Font Size

100% 150% 200%

Background Colour

Default Contrast
Close Reset

Old Place Of Monreith

Tower House (Medieval)

Site Name Old Place Of Monreith

Classification Tower House (Medieval)

Alternative Name(s) Dowies House; Ballingrene

Canmore ID 62761

Site Number NX34SE 19

NGR NX 38119 43013

Datum OSGB36 - NGR


Ordnance Survey licence number 100057073. All rights reserved.
Canmore Disclaimer. © Copyright and database right 2019.

Toggle Aerial | View on large map

Digital Images

Administrative Areas

  • Council Dumfries And Galloway
  • Parish Glasserton
  • Former Region Dumfries And Galloway
  • Former District Wigtown
  • Former County Wigtownshire

Archaeology Notes

NX34SE 19.00 38119 43012

NX34SE 19.01 38129 43033 Coach House

(NX 3811 4303) Dowies or (NAT) Old Place of Monreith (NR)

OS 25" map (1906)

Dowies or the Old Place of Monreith, is described by the SDD as a 3-storey L-shaped house with wheel-stair in the re-entrant angle. They, and the RCAHMS, consider its massive walls and other features indicate a 15th century date. The RCAHMS also states that this was the original home of the Maxwells of Monreith, though Reid considers the original building is NX34SE 18 dating Dowies to c 1600, and adding that when this house was built, the place-name of the original manor, Moure, was moved with the residence, the name Dowies being the recent application. M'Kerlie states that Moure Tower was occupied by the Maxwells until 1683, when Sir Willam Maxwell obtained Myrton Castle (NX34SE 5), and moved there. The Tower became roofless, until the beginning of the 19th century. It was used as a quarry to obtain materials to build a new farm-steading. The battlements and upper storeys were demolished, but as the walls were so thick, it was found easier to re-roof the building and convert it to a farm-house, rather than pull it down.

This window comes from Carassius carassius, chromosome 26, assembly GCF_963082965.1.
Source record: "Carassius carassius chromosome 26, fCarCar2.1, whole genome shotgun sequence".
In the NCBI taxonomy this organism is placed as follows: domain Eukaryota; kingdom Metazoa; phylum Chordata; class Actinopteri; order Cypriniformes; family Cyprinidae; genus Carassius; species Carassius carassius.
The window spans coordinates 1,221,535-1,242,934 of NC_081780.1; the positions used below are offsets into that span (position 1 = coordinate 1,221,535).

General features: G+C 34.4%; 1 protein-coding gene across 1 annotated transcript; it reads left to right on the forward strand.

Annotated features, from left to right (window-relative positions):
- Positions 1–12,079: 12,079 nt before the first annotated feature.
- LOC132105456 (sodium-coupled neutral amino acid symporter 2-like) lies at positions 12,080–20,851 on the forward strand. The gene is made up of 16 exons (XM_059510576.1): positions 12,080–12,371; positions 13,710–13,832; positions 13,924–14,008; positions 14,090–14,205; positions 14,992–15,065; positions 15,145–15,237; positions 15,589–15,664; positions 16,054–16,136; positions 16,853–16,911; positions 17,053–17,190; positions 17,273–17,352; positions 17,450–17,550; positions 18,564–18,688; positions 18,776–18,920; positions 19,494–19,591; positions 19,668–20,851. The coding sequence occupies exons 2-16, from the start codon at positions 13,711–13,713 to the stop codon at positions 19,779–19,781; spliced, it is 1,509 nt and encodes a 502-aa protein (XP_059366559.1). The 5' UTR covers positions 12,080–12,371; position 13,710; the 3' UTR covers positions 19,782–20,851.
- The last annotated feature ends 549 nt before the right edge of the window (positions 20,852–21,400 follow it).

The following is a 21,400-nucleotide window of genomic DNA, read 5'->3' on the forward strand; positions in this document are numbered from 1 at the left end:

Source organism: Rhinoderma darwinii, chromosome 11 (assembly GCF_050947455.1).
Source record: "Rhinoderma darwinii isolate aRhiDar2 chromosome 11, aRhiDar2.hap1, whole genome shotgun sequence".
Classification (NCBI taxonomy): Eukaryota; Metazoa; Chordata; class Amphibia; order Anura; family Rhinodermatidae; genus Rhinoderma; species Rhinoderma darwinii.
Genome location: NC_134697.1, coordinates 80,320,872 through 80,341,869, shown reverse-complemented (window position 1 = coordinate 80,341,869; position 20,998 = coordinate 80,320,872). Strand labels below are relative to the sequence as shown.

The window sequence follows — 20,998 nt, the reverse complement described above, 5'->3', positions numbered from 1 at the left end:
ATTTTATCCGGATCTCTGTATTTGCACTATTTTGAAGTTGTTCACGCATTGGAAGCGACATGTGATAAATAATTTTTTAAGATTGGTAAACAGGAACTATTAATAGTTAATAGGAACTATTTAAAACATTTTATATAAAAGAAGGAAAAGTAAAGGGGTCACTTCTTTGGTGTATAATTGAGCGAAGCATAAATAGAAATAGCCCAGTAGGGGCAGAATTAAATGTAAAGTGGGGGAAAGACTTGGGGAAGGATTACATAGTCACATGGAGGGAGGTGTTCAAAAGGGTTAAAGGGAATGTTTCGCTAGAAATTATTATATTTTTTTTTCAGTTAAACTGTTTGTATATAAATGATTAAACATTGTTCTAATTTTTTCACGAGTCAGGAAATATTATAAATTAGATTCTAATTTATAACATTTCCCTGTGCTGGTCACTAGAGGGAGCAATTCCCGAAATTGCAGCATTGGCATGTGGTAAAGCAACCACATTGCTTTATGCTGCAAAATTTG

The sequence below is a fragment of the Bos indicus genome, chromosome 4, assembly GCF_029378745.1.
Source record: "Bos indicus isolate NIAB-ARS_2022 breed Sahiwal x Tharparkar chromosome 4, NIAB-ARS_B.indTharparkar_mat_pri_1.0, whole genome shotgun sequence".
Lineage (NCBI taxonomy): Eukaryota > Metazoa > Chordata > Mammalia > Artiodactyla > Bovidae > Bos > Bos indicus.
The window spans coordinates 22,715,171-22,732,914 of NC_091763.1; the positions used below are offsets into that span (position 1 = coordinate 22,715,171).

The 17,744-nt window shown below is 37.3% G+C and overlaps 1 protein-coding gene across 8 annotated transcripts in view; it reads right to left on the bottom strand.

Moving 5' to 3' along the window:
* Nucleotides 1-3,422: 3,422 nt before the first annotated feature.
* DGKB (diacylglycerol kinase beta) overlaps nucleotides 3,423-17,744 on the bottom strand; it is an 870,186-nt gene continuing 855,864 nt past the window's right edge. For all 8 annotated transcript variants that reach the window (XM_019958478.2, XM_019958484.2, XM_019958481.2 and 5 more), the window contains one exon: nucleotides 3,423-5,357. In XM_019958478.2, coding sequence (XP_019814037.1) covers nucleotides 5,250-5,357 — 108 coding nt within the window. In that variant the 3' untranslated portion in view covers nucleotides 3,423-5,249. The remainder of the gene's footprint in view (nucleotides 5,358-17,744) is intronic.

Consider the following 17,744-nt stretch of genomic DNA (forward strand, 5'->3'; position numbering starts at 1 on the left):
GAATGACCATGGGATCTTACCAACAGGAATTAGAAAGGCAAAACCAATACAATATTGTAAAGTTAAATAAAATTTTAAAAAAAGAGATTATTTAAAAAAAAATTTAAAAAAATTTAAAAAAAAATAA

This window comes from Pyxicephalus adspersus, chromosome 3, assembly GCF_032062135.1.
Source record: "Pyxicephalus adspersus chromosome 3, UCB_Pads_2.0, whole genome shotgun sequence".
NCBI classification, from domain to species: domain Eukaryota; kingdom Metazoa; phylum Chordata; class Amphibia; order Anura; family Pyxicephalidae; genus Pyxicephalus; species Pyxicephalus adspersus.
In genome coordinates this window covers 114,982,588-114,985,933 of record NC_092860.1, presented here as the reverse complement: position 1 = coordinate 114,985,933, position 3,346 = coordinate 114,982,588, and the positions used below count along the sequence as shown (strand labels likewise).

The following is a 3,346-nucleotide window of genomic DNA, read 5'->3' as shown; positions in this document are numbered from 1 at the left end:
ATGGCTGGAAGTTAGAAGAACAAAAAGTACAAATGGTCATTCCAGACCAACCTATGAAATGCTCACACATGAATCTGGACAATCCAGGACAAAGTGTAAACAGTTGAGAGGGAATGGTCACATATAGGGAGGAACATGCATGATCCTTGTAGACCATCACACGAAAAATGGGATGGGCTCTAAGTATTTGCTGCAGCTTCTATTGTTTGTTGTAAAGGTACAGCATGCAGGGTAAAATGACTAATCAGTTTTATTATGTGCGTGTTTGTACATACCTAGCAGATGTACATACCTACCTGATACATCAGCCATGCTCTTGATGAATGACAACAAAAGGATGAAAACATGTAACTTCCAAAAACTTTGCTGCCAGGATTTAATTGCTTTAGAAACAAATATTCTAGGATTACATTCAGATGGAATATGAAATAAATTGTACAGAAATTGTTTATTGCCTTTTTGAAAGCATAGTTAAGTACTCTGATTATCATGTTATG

SDD List, undated; RCAHMS 1912; R C Reid 1948; P H M'Kerlie 1870

Calling it "Dowis and Moor" the ONB adds "This house was formerly the home of Sir Wm Maxwell of Monreith, at which time it was called Moor, but since it has been attached to an adjoining farm called Dowis, it has taken the combined name "Dowis and Moor" (This name was revised on the 2nd edn).

Name Book 1848

Dowies is as described. The building is now deserted and in a ruinous condition.

Visited by OS (IA) 31 January 1973

Architecture Notes

See also: NX34SE 18 Moure Castle


Watching Brief (3 July 2017)

A watching brief was undertaken during ground-breaking work for new drains and replacement down pipes on the exterior of the tower house. Two machine trenches were excavated, one against the building's NW-facing wall and the other against the SW-facing wall. Handmade horseshoe field drains, probably 19th-century in date, were recorded in both trenches and appear to have been used for rainwater drainage. The deposits had been disturbed by modern drainage and path laying operations, and no other significant archaeological features were recorded.

Archive: NRHE (intended)

Funder: Landmark Trust

John Pickin

(Source: DES, Volume 19)


MyCanmore Image Contributions

Contribute an Image

MyCanmore Text Contributions